- Horner syndrome ( other signs include mild degree of ptosis, anhydrosis of the ipsilateral side of the face, central causes include CVA, multiple sclerosis , SOL, Pancaot's tumour, neck lesion , carotid dissection, cavernous sinus diseases) . I will do cocain test to confirm the diagnosis and hydroxyamphetamine test to differentiate 3dr order neuron lesion from first and second order neuron lesion.
- Unilateral use of miotic drugs
- Posterior synaechia
I will complete the slitlamp examination looking for the signs listed above
I will measure the IOP
I will examine the fundus looking for and retinal or optic disc abnormality
I will examine her old photograph and ask her husband if he noticed her problem
Systemic examination :
- full neurological assessment by neurologist
if horner syndrome is confirmed I will request MRI, MRA head and neck, CT scan chest
treatment: according to the cause

Q 4- 29 year old male who developed shortness of breath and wheezing shortly after he underwent flourescein angiography. How will you manage him?

According to clinical scenario given the patient has suffered a moderate to severe degree of anaphylaxis reaction following intravenous injection of fluorescein dye as he is in moderate distress . I will take following urgent steps

In a situation like this action takes precedence over history . However I will ask following points from attendant afterwards as diagnosis of anaphylaxis is clinical one in first instance.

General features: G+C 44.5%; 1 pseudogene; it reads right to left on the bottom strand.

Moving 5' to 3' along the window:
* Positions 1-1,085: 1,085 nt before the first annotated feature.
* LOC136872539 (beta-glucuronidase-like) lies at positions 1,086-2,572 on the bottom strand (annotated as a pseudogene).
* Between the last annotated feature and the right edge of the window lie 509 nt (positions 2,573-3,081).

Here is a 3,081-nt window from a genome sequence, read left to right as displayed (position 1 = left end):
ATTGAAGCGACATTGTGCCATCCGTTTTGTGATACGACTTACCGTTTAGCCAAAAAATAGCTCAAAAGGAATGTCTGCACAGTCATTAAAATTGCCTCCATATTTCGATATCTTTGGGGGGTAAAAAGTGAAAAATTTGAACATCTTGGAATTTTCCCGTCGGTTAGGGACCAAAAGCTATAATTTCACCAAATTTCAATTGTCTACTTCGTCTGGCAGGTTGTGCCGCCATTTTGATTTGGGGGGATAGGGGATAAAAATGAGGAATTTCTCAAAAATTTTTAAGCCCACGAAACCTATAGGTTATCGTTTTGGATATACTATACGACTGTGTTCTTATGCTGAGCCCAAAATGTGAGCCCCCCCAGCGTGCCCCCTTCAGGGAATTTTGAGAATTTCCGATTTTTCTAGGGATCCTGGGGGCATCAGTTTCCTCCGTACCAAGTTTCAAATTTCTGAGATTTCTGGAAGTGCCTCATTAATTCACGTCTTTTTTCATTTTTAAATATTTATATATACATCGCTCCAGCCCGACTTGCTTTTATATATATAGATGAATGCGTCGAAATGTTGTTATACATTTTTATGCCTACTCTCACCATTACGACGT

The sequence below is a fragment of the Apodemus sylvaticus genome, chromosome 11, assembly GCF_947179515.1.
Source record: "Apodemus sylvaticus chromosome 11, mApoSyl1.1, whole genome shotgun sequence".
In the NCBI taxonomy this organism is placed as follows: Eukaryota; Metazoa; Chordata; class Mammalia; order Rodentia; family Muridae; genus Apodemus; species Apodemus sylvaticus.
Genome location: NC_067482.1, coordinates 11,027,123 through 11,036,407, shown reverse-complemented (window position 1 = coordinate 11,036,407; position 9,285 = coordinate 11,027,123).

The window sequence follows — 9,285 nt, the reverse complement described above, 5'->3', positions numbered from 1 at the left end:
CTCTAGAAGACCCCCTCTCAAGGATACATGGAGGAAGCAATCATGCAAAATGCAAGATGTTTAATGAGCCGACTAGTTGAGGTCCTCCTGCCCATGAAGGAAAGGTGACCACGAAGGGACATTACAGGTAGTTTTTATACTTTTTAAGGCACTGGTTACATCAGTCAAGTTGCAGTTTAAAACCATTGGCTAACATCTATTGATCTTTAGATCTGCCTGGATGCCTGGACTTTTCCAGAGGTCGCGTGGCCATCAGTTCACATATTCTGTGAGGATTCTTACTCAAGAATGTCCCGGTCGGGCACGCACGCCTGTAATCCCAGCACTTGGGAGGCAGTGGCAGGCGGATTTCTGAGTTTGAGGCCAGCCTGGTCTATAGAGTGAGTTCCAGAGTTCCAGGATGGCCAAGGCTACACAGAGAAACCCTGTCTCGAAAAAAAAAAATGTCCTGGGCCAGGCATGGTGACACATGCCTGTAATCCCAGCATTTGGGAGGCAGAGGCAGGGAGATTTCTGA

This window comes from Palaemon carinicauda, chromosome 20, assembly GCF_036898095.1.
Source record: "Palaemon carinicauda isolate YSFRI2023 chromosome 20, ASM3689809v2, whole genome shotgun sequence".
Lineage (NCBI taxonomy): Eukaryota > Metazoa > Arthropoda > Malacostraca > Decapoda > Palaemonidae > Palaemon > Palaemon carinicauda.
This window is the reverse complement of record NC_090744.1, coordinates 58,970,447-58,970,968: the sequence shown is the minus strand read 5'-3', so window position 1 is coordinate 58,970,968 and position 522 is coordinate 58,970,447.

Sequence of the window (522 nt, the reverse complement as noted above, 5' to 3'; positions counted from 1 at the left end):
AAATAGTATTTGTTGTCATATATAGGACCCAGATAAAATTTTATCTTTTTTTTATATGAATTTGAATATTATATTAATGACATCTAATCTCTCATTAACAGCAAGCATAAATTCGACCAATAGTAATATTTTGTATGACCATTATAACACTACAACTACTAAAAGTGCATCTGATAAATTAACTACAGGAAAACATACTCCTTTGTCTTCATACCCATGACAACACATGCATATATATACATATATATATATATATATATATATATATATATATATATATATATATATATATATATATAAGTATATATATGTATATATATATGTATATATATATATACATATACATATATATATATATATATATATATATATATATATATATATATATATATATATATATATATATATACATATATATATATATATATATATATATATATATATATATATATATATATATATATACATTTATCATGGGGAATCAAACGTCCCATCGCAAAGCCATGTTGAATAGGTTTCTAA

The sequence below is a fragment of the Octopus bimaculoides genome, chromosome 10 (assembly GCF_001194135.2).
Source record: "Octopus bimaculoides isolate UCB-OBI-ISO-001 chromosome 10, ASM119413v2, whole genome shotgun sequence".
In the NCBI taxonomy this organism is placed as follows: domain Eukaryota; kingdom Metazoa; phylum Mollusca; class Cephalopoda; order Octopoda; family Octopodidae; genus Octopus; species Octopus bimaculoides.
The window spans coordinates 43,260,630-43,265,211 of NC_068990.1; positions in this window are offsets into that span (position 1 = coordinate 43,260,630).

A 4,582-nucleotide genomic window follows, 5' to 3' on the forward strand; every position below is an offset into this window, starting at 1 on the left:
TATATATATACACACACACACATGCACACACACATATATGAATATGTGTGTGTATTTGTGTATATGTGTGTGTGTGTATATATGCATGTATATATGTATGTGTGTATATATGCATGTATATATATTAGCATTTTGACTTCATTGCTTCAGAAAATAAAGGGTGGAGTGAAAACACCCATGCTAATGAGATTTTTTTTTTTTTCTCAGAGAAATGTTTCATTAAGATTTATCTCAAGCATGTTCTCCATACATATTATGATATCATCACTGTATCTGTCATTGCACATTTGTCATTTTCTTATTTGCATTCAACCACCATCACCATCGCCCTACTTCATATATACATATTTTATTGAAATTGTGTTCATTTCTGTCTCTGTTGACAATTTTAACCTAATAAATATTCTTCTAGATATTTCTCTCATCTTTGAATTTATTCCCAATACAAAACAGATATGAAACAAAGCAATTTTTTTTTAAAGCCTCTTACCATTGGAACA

1. Any history of previous allergy.
2. Did he had FFA before - similar reaction or more severe .
3. I will check previous record if available.
4. Any hospitalisation at that time.
5. Any history of atopy, drug allergy, food allergy-- allergy prone individual.
1. I will ask my assistant to help the patient to lie on a hard bed and raise his legs.
2. I will check her B.P., Pulse, Resiratory rate.
3. I will ascultate his chest and heart – wheeze & heart rate.
4. I will quickly examine him as in anaphylaxis there is multi system involvement (respiratoy, cardiovascular ,nervous system,eyes, skin, GIT.)
INVESTIGATIONS - I will request for CXR, Glucose ,FBC ,ABG, platelets and coagulation profile.—needed for management and assessing progress of case afterwards.
Differential Diagnosis
1. Anaphylaxis.
2. Hypoglycemia
3. Asthma attack
4. Vasovagal attack.
Final diagnosis
ACUTE ANAPHYLAXIS following I.V. Fluorescin injection
1. Oxygen 100% immediately.
2. Secure I.V. line
3. Inj. Adrenaline 0.5mg (0.5ml 1 in 1000 ) I.M. –mointor pulse , B.P. ,respiration. Repeat in 5 mts if no clinical improvement.
4. Salbutamol nebulized 100micro gm /puff.- to relieve bronchospasm.
5. Inj. Chlorphenamine 10mg i.v slowly.
6. Inj. Hydrocortisone 200mg i.v. slowly.
7. I.V. normal saline 500ml/20mts. titrate B.P.
8. I feel patient will be revived with above measures if not then help team should be on scene and take over the patient for further necessary management.

I will admit my patient for at least 48 hrs in emergency as some times anaphylaxis is biphasic means second crisis may be even more severe than first at presentation and can be life threatening. I will discharge the patient only after final clearance from internist and instruct him to stay near hospital for at least 48 hrs.
I will educate my patient about this allergic reaction - how to prevent it and to carry a card always with her mentioning this information about anaphylaxis. All this will make my patient satisfied.